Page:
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- HSS-ID.A.1Represent data with plots on the real number line (dot plots, histograms, and box plots).*
- HSS-ID.A.2Use statistics appropriate to the shape of the data distribution to compare center (median, mean) and spread (interquartile range, standard deviation) of two or more different data sets.*
- HSS-ID.A.3Interpret differences in shape, center, and spread in the context of the data sets, accounting for possible effects of extreme data points (outliers).*
- HSS-ID.A.4Use the mean and standard deviation of a data set to fit it to a normal distribution and to estimate population percentages. Recognize that there are data sets for which such a procedure is not appropriate. Use calculators, spreadsheets, and tables to estimate areas under the normal curve.*

Problem Set: Texting vs. Social Media

Algebra I

» Unit:

Statistics

Big Idea:If we're going to use real data to answer a question, the first step is to make sense of that data.

Got Ups? A Statistics Unit Task

Algebra I

» Unit:

Modeling With Statistics

Big Idea:Students are able to demonstrate all that they have learned throughout the statistics unit in this open-ended performance task.

What does the Bell Curve SOUND like?

Algebra II

» Unit:

Statistics: Something for Everyone

Big Idea:This lesson uses a microwave and popcorn to show the students what the Bell Curve SOUNDS like! Delicious and fun!

The Mastermind Project, Day 4: Interpreting Data and Drawing Conclusions

12th Grade Math

» Unit:

Statistics: Data in One Variable

Big Idea:The Mastermind Project serves as an introduction to the first three Mathematical Practices, as students use data to construct an argument and write a paper about their experiences playing the game.

The Normal Distribution

12th Grade Math

» Unit:

Statistics: Data in One Variable

Big Idea:Is it normal to be 6'6" tall?

Practice with Measures of Central Tendency

Algebra I

» Unit:

Modeling With Statistics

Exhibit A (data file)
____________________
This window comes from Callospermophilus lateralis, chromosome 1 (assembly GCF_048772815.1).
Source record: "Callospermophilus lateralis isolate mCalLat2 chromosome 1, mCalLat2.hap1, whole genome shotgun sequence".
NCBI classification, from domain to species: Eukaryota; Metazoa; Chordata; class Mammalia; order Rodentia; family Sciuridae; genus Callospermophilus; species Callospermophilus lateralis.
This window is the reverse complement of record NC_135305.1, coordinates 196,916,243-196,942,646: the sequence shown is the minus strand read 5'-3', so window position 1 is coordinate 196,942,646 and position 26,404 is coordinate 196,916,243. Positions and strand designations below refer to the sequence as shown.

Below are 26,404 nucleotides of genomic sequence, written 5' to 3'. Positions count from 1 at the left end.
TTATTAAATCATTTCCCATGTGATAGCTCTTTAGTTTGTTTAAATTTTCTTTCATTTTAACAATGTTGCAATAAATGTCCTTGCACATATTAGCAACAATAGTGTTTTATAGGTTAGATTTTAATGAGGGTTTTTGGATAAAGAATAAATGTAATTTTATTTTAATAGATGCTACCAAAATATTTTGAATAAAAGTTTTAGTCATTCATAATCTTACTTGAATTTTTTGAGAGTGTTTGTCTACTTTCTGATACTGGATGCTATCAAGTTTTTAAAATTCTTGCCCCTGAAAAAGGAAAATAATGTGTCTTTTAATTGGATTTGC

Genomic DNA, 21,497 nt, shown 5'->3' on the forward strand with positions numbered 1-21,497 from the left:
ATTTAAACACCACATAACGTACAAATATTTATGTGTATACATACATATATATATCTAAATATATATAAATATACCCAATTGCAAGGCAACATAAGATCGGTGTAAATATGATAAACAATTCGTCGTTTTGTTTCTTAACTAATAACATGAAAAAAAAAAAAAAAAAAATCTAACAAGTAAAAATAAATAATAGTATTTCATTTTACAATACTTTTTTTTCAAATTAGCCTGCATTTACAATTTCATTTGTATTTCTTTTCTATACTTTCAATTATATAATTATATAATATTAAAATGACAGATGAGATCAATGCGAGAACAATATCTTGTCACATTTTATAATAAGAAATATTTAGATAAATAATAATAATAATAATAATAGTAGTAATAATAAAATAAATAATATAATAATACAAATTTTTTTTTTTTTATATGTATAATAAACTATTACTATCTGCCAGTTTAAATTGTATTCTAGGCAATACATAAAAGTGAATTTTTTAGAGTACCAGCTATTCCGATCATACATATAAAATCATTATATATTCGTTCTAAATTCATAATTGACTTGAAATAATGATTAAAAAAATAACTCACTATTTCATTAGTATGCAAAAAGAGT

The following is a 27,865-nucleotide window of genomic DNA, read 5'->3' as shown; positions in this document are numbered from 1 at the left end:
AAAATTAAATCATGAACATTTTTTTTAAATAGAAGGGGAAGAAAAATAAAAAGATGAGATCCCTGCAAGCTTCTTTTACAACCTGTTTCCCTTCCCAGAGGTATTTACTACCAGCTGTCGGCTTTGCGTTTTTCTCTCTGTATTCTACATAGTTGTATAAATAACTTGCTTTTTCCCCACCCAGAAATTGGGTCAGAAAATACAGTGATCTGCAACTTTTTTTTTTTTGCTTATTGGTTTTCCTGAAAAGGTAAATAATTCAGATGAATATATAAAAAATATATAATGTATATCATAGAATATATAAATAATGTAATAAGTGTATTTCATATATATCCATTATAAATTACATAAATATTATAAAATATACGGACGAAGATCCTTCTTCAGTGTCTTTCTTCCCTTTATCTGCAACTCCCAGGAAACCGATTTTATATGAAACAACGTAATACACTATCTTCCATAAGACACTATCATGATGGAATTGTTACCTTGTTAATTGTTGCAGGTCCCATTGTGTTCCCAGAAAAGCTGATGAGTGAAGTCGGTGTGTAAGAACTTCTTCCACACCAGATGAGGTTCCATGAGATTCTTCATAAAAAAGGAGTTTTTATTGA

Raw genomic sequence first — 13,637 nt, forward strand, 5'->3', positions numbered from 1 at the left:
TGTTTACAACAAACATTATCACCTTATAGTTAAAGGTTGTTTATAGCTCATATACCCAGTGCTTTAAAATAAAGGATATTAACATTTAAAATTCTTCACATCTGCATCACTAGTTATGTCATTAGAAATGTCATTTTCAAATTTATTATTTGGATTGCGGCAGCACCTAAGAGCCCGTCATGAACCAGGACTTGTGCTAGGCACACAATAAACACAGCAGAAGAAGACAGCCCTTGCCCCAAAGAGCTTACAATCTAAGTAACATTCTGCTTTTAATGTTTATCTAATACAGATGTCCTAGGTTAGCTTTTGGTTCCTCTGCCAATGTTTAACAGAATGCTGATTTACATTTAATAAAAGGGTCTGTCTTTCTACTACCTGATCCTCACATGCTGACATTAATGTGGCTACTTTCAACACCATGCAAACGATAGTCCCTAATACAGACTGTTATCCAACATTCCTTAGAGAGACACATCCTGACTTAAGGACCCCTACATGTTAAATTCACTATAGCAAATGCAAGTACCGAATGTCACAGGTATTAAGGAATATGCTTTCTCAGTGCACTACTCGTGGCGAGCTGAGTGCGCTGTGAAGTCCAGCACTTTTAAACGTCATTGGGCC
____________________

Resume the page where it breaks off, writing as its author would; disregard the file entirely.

Big Idea:This lesson gives students the opportunity to apply what they have learned about the measures of central tendency.

Unit 1 Exam

12th Grade Math

» Unit:

Statistics: Data in One Variable

Big Idea:An engaging writing prompt gives students a chance to practice constructing an argument that is supported by the data.

Review and Problem Solving

12th Grade Math

» Unit:

Statistics: Data in One Variable

Big Idea:Review sessions are opportunities for students to collaborate and to reflect on what they've learned.

Asking a Statistical Question

Algebra I

» Unit:

Modeling With Statistics

Big Idea:It is great when students are able to help develop the content of a lesson. In this lesson, students ask a statistical question that is of interest to them and calculate basic statistical measures on that data.

Stepping into Box Plots

Algebra II

» Unit:

Statistics: Something for Everyone

Big Idea:Boring Box Plots got you down? Teach them through foot sizes!

Intro to Stats

Algebra II

» Unit:

Statistics

Big Idea:Liars, Darn Liars, and Statisticians…but stats don’t really lie, they’re just easily manipulated.

Organizing Data with a Box Plot

Algebra I

» Unit:

Modeling With Statistics

Big Idea:Students develop the concept of a box plot, including vocabulary and the process of constructing a box plot to represent a set of data.

Modeling with Box Plots and Histograms

Algebra I

» Unit:

Modeling With Statistics

Big Idea:By using multiple methods to analyze data, students can get a better overall sense of what trends the data is representing.

Measures of Center

Algebra I

» Unit:

Modeling With Statistics

Big Idea:Measures of central tendency are all interconnected. This lesson helps students to see the effects of changing data on the mean.

A-Mazing Inferential and Descriptive Statistics!

Algebra II

» Unit:

Statistics: Something for Everyone

Big Idea:This is an A-Mazing opportunity for the students to learn about descriptive and inferential statistics!

HSS-ID.A.1

Represent data with plots on the real number line (dot plots, histograms, and box plots).*

HSS-ID.A.2

Use statistics appropriate to the shape of the data distribution to compare center (median, mean) and spread (interquartile range, standard deviation) of two or more different data sets.*

HSS-ID.A.3

Interpret differences in shape, center, and spread in the context of the data sets, accounting for possible effects of extreme data points (outliers).*

HSS-ID.A.4

Use the mean and standard deviation of a data set to fit it to a normal distribution and to estimate population percentages. Recognize that there are data sets for which such a procedure is not appropriate. Use calculators, spreadsheets, and tables to estimate areas under the normal curve.*